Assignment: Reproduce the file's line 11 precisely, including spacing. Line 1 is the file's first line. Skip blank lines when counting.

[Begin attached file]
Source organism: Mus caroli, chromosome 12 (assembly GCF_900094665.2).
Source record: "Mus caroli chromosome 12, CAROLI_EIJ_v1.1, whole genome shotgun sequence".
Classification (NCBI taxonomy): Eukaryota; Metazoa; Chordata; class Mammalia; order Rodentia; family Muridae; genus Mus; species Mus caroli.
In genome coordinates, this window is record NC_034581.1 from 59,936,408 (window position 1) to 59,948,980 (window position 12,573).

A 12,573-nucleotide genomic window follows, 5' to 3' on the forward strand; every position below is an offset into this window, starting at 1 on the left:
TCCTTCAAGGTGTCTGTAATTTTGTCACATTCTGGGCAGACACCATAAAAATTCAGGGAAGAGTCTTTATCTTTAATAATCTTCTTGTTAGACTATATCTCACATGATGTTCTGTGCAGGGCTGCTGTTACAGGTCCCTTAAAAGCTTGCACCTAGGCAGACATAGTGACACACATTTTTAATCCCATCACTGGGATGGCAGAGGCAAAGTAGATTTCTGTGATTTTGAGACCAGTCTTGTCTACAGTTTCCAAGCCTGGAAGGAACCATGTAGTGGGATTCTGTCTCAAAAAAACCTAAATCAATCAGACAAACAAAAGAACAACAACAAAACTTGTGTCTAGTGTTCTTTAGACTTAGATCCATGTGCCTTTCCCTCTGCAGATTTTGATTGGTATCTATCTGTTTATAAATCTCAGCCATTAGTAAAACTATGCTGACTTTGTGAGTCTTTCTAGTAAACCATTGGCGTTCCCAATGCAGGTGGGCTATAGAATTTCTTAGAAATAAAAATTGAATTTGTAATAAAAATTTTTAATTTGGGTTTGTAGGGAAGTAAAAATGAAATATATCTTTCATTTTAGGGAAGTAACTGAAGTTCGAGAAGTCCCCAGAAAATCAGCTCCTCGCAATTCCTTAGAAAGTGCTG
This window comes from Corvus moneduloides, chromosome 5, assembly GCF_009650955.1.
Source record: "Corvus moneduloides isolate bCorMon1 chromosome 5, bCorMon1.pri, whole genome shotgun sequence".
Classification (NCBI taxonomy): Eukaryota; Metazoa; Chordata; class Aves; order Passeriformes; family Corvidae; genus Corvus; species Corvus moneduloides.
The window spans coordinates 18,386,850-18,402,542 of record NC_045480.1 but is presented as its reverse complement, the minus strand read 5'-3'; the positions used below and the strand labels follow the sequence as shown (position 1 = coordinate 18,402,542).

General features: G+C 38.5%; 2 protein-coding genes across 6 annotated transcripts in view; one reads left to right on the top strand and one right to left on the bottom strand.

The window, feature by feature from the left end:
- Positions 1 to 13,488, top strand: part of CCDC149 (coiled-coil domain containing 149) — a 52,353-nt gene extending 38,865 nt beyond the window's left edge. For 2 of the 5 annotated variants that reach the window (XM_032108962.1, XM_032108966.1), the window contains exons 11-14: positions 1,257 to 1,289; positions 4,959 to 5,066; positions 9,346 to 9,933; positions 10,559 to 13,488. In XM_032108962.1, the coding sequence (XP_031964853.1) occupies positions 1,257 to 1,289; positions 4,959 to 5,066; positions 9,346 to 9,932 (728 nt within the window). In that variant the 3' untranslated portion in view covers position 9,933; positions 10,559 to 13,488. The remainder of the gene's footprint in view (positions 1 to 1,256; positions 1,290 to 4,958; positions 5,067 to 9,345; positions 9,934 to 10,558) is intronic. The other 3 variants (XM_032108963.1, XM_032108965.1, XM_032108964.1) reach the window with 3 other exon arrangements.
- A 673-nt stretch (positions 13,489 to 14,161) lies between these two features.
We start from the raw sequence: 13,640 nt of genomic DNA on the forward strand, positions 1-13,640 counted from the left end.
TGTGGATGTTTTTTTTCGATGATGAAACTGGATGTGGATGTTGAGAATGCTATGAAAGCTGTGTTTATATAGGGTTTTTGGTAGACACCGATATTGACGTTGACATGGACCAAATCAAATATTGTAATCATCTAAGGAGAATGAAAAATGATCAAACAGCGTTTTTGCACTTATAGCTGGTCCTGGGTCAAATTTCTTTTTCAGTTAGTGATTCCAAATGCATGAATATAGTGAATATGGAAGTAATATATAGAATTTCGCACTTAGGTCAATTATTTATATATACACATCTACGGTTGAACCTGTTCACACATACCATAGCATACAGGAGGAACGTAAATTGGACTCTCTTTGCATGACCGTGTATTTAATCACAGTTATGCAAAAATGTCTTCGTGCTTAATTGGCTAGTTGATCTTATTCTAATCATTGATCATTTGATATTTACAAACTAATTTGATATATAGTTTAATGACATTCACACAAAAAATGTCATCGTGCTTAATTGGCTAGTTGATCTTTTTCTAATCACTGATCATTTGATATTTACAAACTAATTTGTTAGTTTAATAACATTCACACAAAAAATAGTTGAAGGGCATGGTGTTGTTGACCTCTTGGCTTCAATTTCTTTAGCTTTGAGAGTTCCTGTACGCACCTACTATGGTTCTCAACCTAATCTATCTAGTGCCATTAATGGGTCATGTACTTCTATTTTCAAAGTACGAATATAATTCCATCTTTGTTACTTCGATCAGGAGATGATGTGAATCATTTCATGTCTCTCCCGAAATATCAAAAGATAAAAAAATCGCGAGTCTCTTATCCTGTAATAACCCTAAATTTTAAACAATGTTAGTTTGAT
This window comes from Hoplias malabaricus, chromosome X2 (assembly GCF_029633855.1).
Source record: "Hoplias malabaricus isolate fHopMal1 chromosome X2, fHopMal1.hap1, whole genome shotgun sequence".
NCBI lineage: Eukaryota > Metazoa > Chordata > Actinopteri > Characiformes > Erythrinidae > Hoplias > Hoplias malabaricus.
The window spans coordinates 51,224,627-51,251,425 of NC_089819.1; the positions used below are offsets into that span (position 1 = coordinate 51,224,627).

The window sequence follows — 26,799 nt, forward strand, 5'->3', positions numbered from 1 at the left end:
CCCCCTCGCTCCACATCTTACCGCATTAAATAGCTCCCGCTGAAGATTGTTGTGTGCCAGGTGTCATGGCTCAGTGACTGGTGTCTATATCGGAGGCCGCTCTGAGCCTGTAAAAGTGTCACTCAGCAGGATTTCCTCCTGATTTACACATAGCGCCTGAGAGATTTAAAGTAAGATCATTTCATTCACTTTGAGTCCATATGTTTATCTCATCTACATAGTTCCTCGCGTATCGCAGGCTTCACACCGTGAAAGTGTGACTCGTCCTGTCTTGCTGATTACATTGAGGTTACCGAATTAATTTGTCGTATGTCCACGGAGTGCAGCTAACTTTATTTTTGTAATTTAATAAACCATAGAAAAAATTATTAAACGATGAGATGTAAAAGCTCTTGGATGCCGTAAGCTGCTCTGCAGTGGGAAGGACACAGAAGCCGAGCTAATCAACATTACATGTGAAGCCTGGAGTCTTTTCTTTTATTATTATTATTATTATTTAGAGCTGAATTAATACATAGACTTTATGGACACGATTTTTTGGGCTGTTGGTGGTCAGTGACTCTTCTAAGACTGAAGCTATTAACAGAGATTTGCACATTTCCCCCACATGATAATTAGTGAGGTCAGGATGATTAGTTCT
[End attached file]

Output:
General features: G+C 38.5%; 2 protein-coding genes across 6 annotated transcripts in view; one reads left to right on the top strand and one right to left on the bottom strand.